From the people I spoke to within The United Church of Canada, there was no overt racism but there were some questions and assumptions by White folks, or not having Black people be included in things, or being asked as an afterthought, or even White people checking boxes off instead to say that something was done rather than asking Black people.

The face of the Black woman is silenced and frozen. There is pain but it is a confusing pain.

Based on my conversations with Black members of the church, there is nothing overtly unpleasant that they faced. They felt, though, that they were expected to give up certain things and be grateful that they were welcome in a Eurocentric environment. For example, for people who moved here from another country who were of African descent, it was assumed they should fit into the norm of a European White culture, and it was assumed they should have a voice only when dictated by White people and that what was being done to make them feel welcome was enough. There were no conversations being had on why they felt left out, why they felt uncomfortable, and what was missing.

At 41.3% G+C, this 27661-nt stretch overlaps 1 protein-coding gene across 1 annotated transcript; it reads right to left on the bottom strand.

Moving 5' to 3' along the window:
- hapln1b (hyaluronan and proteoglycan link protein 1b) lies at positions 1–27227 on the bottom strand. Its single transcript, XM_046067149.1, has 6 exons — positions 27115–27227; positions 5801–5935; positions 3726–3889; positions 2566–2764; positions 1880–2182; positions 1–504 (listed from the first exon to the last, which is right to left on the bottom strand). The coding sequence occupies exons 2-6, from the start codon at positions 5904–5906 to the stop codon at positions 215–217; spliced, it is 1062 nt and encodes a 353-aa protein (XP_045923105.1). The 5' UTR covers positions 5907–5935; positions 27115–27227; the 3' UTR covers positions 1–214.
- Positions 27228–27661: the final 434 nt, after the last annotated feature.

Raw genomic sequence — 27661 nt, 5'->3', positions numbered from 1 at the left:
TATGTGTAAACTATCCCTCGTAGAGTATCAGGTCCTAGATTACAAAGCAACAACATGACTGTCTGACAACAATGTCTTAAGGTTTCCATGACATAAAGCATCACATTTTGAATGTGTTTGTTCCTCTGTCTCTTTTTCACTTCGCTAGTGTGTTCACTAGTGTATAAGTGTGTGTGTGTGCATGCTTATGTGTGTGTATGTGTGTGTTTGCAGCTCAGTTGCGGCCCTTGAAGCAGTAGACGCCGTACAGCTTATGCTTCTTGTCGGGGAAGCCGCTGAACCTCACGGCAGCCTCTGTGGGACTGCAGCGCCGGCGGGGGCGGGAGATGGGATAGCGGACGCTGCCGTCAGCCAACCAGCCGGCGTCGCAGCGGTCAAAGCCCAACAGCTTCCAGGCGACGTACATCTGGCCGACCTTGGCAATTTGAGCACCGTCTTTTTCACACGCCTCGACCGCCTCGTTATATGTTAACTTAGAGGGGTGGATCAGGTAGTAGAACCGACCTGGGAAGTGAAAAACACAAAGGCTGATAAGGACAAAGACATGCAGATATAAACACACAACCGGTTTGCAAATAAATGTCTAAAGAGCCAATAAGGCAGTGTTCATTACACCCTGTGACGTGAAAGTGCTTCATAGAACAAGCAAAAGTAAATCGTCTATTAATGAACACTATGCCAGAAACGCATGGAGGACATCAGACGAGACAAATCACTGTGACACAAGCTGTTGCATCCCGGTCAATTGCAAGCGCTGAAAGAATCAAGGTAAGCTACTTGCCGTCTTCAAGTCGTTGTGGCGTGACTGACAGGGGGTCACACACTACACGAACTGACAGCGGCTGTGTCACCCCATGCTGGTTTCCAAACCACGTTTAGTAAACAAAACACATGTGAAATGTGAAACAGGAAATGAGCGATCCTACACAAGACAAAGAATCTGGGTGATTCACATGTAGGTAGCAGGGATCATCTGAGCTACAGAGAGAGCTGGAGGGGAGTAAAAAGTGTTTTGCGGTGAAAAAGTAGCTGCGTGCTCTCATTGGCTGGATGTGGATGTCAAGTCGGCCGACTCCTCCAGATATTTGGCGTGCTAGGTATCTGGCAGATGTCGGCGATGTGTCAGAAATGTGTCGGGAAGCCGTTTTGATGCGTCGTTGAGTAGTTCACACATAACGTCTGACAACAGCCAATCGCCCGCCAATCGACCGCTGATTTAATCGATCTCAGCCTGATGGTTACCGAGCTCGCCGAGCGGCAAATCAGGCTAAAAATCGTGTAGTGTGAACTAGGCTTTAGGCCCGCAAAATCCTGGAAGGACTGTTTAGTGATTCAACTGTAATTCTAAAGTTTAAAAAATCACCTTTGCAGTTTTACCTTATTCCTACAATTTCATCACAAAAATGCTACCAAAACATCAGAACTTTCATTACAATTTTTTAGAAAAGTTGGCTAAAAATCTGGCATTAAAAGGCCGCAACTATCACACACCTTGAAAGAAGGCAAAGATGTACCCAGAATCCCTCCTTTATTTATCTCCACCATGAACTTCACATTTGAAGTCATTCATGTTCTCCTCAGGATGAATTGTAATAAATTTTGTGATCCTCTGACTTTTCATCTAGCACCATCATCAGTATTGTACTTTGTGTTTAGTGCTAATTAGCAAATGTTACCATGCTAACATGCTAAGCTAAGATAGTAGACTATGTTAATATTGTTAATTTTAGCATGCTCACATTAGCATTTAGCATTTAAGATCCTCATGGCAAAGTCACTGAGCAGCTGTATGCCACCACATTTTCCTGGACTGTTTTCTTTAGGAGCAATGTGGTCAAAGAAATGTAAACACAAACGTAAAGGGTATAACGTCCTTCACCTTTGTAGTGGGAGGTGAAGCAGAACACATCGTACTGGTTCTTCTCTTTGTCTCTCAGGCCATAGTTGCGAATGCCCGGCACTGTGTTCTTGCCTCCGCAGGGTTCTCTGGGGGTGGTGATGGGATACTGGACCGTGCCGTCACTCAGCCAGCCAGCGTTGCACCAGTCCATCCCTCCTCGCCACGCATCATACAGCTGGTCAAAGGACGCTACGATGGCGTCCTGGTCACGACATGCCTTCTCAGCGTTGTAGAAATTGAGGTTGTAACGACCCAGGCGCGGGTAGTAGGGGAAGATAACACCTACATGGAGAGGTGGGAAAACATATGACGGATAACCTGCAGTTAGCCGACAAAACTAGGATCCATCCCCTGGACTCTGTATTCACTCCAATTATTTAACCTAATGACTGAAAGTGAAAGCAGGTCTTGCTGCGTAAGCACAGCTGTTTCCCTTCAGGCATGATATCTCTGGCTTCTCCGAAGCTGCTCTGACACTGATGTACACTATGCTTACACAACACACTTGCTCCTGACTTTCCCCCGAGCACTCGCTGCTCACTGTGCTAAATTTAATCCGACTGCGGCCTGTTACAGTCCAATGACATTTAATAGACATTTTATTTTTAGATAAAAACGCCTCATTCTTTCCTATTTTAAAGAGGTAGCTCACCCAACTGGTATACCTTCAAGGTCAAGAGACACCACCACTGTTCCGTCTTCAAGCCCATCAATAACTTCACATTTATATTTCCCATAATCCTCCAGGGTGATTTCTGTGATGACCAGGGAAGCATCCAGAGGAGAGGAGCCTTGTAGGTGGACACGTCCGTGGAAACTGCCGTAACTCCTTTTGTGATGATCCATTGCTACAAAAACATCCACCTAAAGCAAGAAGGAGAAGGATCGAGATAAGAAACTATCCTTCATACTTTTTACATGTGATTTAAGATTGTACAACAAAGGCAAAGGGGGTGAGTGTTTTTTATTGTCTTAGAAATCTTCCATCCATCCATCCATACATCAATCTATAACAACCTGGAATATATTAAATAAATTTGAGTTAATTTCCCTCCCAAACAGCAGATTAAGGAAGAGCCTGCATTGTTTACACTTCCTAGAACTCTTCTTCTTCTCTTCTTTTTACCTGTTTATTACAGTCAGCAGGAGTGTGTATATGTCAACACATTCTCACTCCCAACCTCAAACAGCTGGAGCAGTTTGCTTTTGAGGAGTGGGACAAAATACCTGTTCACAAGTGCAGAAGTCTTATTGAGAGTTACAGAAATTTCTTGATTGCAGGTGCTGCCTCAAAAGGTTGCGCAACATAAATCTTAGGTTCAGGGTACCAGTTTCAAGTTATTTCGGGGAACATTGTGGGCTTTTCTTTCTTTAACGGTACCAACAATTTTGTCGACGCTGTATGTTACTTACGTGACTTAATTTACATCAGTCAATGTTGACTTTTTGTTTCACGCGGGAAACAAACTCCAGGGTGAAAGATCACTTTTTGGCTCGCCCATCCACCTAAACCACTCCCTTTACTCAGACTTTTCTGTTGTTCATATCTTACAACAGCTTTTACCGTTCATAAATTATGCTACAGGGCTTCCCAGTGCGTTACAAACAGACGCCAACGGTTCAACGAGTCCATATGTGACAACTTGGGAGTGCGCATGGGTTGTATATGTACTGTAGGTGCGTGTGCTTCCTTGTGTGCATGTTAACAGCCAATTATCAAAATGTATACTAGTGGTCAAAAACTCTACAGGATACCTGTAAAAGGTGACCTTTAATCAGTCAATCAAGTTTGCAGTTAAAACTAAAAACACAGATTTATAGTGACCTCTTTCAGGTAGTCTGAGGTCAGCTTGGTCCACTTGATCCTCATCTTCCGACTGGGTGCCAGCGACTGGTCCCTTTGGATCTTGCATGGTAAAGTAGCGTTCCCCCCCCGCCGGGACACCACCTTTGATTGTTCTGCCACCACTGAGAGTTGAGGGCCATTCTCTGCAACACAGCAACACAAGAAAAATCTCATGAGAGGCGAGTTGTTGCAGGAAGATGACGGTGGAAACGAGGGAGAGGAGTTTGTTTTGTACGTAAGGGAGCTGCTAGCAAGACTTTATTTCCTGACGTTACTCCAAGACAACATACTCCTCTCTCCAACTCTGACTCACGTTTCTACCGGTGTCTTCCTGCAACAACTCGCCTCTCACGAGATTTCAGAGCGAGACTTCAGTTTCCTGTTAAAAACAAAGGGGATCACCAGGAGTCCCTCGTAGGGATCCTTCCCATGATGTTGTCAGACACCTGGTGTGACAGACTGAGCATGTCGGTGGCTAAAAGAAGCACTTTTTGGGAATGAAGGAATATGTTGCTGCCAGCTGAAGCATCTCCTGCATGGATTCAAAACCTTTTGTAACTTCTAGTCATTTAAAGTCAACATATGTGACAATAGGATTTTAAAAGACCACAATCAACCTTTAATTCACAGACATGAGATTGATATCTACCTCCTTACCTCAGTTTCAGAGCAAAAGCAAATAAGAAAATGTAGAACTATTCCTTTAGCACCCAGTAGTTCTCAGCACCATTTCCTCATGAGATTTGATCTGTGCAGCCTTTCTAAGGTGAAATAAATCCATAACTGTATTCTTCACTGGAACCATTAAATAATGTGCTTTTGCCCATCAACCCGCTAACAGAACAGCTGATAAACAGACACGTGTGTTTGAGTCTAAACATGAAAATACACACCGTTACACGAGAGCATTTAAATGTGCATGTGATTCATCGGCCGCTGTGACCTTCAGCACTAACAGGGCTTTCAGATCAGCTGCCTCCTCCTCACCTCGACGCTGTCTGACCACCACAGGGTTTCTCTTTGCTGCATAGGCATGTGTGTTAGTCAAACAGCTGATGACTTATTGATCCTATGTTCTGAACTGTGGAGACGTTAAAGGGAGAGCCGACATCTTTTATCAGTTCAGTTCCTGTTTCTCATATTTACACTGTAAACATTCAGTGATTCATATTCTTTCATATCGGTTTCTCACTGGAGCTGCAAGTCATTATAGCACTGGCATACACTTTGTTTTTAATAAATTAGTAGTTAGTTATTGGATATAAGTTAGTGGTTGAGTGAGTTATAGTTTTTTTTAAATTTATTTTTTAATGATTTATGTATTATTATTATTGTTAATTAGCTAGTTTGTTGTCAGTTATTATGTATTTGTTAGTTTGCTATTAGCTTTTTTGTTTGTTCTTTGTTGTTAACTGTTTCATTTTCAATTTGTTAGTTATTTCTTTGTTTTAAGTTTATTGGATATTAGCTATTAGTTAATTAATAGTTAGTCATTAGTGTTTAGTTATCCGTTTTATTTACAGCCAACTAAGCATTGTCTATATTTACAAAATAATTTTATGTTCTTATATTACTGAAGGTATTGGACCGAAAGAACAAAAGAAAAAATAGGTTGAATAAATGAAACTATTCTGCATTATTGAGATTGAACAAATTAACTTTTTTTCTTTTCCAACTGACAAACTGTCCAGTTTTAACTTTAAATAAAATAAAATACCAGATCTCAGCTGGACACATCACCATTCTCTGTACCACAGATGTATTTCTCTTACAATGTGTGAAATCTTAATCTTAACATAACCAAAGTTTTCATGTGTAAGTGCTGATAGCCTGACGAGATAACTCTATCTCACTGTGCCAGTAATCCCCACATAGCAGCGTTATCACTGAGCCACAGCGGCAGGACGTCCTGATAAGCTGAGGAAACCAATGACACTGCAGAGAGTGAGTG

It’s a confusing kind of sadness because it is not as always easy to identify, but it almost feels like a loss or grief to Black people.  End quote.

And now I offer my reflection…

I had travelled to the Bahamas to visit my pen pal, Barb.  Barb, her husband, Barry, and their daughter, Bianca, lived on a small island which housed about 500 people.  Barry’s grandfather actually owned the island.